On September 3, 1783, John Adams, Benjamin Franklin, and John Jay signed the definitive Anglo-American peace treaty.
Adams and his colleagues strived to establish a viable relationship between the new nation and its largest trading partner but were stymied by rising British anti-Americanism.
Adams' diplomatic efforts were also complicated by domestic turmoil.
Americans, in a rehearsal for the later Federalist-Antifederalist conflict over the United States Constitution, were debating the proper relationship between the central government and the states.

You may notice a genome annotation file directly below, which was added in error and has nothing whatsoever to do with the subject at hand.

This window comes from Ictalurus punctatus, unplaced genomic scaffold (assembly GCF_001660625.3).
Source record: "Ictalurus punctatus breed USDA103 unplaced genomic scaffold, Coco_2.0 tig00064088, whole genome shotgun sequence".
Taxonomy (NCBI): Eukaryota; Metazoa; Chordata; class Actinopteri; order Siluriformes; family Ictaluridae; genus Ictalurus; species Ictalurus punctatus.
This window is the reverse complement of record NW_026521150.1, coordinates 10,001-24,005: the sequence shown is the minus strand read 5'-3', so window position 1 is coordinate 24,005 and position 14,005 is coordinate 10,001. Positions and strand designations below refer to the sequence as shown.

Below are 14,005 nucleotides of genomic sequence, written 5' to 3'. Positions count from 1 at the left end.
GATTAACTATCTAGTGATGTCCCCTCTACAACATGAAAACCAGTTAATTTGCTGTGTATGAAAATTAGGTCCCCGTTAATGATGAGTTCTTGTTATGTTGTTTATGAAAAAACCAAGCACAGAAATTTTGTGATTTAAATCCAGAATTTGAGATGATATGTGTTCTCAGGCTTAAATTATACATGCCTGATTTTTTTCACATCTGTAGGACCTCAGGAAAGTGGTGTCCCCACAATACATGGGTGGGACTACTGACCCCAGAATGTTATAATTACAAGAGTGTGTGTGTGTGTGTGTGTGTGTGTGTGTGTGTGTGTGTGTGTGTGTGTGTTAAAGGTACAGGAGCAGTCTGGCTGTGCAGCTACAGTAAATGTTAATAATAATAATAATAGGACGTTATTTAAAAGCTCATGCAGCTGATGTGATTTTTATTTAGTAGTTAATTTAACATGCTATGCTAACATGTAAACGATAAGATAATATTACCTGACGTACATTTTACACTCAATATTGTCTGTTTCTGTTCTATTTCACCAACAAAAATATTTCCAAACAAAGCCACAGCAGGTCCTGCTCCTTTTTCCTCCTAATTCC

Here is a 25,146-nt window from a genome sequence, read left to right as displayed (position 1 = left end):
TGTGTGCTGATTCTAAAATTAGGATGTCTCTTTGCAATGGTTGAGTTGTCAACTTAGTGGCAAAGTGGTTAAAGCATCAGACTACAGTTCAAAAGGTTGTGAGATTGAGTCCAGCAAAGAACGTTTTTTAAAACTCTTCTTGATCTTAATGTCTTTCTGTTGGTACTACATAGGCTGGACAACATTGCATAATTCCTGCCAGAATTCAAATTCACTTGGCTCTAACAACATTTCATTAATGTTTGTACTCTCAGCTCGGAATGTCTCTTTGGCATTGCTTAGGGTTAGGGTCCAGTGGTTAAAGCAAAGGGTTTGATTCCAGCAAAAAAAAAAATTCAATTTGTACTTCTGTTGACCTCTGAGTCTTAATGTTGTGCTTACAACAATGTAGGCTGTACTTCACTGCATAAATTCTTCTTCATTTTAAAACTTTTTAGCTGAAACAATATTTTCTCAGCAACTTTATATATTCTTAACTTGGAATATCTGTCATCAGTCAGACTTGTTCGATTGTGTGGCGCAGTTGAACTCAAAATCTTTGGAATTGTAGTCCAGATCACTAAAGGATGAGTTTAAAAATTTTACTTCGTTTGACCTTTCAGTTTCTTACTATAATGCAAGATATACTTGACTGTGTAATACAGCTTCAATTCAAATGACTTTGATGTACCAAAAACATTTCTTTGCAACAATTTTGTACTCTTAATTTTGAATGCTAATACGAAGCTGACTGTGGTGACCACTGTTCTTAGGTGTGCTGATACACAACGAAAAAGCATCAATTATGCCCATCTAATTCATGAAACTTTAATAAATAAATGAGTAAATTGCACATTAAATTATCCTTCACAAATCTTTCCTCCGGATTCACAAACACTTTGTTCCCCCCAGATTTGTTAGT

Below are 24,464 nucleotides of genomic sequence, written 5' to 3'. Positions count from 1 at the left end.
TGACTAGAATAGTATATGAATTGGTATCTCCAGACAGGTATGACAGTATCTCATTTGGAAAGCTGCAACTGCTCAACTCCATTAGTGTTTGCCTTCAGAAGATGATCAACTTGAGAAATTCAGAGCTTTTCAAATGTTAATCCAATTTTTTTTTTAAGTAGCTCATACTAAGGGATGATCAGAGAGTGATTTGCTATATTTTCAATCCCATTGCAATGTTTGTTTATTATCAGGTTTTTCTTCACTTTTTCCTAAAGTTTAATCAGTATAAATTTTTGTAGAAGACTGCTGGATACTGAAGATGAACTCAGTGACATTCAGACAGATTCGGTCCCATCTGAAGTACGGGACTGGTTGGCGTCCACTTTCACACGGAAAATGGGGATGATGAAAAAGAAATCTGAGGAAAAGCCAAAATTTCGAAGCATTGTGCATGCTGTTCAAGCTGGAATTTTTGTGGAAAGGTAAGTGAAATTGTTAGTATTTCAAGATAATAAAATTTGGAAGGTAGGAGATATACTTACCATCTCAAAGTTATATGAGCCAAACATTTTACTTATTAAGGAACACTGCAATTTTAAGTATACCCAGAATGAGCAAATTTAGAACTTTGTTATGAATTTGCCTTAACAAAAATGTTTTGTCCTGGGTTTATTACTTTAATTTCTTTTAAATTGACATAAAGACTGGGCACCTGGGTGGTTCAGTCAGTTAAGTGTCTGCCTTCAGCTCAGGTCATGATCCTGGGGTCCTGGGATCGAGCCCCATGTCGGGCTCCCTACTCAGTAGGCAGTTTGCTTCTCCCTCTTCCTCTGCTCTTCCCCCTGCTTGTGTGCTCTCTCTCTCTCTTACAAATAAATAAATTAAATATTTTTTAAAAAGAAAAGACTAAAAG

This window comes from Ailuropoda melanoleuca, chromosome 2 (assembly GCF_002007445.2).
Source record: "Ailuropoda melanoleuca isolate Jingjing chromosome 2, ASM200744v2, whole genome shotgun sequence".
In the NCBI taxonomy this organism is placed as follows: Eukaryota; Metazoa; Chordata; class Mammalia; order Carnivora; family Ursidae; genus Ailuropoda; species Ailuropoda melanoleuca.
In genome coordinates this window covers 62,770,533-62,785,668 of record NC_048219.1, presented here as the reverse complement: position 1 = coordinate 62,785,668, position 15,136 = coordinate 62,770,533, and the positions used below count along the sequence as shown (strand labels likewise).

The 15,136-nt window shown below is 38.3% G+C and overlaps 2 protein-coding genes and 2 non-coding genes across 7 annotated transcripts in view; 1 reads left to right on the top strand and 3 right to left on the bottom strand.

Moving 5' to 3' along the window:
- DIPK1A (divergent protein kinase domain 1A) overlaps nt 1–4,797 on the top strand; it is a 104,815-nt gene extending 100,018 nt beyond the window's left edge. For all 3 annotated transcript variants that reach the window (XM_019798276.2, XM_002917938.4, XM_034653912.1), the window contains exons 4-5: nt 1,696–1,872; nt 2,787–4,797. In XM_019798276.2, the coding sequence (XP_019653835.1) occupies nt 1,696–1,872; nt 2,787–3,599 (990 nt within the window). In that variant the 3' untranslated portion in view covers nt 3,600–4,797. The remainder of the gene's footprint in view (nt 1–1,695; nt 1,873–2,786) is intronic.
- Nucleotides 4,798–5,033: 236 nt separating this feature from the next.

Adams, a Federalist as early as 1783, argued persuasively for a government that honored its treaties and paid its foreign debts.
But when bills far exceeding the funds available for their redemption were sent to Europe, he was forced to undertake a dangerous winter journey to the Netherlands to raise a new loan and save the United States from financial disaster. None of the founding fathers equals the candor of John Adams' observations of his eighteenth-century world.
His letters, always interesting, reveal with absolute clarity Adams' positions on the personalities and issues of his times.